The death of George Washington

In mid-December 1799, George Washington, the recently retired first president of the United States, turned slightly ill.

 At 67 years old, Washington suffered a cold and sore throats, which was nothing unusual during a winter season in Virginia, the site of Washington’s Mount Vernon estate.

That winter of 1799 had been chilly with snow, hail and rains which made it a perfect weather for colds. And as the master of his sprawling property, Washington had been spending considerable amount of time outside in the chilly wet weather.

Shortly after, he develop shortness of breath, his wife, Martha and his personal secretary, Colonel Tobias Lear, had the physicians summoned. While waiting for their arrival, Washington asked George Rawlins, Mount Vernon’s overseer, to perform a bloodletting procedure. Bloodletting is a procedure (medial?) which entails opening a vein and letting the blood flow freely into a container. Rawlins quickly removed at least 12 ounces of Washington’s blood.

Bloodletting was a common medical procedure in Washington’s time. It was believed to be tracked back to ancient Greeks, who believed “blood, phlegm, black bile and yellow bile” dominate the body and saw illness as a sign that these elements are out of balance.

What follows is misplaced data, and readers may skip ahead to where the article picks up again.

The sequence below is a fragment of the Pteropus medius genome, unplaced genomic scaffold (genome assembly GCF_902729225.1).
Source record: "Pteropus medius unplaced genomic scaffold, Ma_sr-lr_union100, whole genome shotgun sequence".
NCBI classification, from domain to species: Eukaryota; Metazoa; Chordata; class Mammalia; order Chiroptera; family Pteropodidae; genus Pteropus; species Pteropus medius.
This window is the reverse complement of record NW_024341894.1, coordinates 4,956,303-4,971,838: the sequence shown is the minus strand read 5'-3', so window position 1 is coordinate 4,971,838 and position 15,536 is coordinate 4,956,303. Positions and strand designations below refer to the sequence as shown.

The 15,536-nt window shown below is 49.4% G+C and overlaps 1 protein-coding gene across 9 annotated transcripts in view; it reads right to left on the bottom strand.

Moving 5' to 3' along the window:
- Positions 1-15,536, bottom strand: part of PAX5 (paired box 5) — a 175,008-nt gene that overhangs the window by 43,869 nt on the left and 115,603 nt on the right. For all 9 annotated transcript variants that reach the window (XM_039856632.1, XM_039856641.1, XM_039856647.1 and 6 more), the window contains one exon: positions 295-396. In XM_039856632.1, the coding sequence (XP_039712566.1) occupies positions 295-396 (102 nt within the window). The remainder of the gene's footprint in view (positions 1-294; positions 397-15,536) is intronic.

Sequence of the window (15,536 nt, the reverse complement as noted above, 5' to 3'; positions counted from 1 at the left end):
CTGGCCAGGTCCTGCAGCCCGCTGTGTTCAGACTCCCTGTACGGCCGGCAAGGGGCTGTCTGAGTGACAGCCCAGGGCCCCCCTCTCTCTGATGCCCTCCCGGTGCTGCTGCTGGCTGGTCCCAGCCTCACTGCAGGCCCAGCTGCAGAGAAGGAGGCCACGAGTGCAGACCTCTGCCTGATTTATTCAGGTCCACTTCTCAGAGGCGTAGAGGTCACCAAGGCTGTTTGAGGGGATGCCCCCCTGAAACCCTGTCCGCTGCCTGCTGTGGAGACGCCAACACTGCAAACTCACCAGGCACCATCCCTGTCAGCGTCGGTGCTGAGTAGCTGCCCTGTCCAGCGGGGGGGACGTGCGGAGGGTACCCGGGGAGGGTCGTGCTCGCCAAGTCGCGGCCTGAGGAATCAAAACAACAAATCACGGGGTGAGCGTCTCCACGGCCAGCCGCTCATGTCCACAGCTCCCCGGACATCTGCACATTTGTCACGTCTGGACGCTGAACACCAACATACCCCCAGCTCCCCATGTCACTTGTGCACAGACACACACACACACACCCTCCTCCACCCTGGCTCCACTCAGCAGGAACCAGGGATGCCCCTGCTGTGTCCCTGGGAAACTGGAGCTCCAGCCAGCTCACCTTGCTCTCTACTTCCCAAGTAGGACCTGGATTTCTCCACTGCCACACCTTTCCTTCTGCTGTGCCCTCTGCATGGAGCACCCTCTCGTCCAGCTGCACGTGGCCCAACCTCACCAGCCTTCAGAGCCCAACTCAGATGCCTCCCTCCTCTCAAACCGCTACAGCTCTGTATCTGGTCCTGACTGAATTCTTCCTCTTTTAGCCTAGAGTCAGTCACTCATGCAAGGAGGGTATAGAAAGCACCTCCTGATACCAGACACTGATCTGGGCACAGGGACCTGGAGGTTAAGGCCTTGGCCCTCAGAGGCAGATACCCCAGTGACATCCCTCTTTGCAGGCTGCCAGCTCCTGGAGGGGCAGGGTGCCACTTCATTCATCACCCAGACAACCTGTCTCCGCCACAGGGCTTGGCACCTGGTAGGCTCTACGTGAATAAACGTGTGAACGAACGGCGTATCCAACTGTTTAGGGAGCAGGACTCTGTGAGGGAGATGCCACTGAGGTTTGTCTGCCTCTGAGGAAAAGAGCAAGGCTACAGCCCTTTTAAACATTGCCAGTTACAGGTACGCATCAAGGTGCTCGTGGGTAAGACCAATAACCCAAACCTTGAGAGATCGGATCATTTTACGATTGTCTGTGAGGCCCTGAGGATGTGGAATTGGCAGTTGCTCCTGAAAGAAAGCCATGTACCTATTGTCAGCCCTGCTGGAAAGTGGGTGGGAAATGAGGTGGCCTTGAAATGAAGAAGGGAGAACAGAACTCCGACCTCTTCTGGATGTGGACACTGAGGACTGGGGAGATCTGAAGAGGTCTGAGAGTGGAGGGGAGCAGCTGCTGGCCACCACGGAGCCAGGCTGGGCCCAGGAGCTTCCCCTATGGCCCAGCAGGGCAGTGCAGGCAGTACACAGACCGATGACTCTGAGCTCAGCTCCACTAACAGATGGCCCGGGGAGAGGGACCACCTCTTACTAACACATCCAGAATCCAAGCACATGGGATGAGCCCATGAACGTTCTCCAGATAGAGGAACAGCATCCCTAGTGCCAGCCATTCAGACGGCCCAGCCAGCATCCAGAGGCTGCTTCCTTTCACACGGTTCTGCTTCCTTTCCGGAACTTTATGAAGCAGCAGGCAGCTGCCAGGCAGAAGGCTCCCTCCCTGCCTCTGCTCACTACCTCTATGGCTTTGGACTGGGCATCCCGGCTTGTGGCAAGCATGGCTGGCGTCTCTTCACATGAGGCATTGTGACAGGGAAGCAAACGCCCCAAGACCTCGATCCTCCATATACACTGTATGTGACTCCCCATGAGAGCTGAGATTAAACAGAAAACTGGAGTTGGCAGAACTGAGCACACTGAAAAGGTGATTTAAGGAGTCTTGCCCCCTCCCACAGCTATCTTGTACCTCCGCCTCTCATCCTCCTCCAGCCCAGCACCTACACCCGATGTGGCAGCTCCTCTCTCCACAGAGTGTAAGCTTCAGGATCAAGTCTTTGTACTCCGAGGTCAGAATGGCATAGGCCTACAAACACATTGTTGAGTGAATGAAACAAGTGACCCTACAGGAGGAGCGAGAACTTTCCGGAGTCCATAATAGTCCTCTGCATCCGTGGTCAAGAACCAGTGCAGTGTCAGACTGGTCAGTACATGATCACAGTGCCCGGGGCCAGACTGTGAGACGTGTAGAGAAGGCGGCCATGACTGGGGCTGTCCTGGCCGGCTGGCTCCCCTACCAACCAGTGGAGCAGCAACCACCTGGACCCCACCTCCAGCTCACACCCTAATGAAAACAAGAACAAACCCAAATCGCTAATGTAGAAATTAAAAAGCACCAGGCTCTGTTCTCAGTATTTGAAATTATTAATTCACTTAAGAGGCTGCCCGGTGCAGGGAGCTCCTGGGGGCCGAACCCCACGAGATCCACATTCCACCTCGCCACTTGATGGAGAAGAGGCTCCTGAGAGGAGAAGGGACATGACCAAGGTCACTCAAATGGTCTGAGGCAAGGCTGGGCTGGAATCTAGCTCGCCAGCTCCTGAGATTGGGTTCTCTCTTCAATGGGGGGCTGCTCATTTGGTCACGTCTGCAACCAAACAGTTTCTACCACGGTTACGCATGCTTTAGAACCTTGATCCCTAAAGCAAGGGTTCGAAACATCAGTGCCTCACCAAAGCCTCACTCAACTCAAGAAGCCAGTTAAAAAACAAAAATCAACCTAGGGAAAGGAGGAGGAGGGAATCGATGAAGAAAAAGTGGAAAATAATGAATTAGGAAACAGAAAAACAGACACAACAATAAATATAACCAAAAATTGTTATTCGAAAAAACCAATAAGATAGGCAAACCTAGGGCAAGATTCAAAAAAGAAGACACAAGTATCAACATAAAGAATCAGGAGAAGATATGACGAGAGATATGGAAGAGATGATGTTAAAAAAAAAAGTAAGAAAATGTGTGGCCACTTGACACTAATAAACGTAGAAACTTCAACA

Obviously, this as we know it nowadays are utter nonsense.

Washington’s doctors then conducted for more bloodletting.

By the time his doctors finished opening his veins, Washington had lost almost half his body’s blood in a single day. Soon after, not surprisingly he died. Bright and knowledgeable he was, and those whom treated him were qualified medical professionals (of his time).

Therefore, the question arise, how could these intelligent men think that draining a person’s life’s blood would be able to cure one illness.

The moral of the story here is an illustration of an eternal basic human truth. That is, people are routinely subscribe to the craziest ideas. That was true in ancient Greece and colonial America, and it remains true today.


Categories: Personal Development

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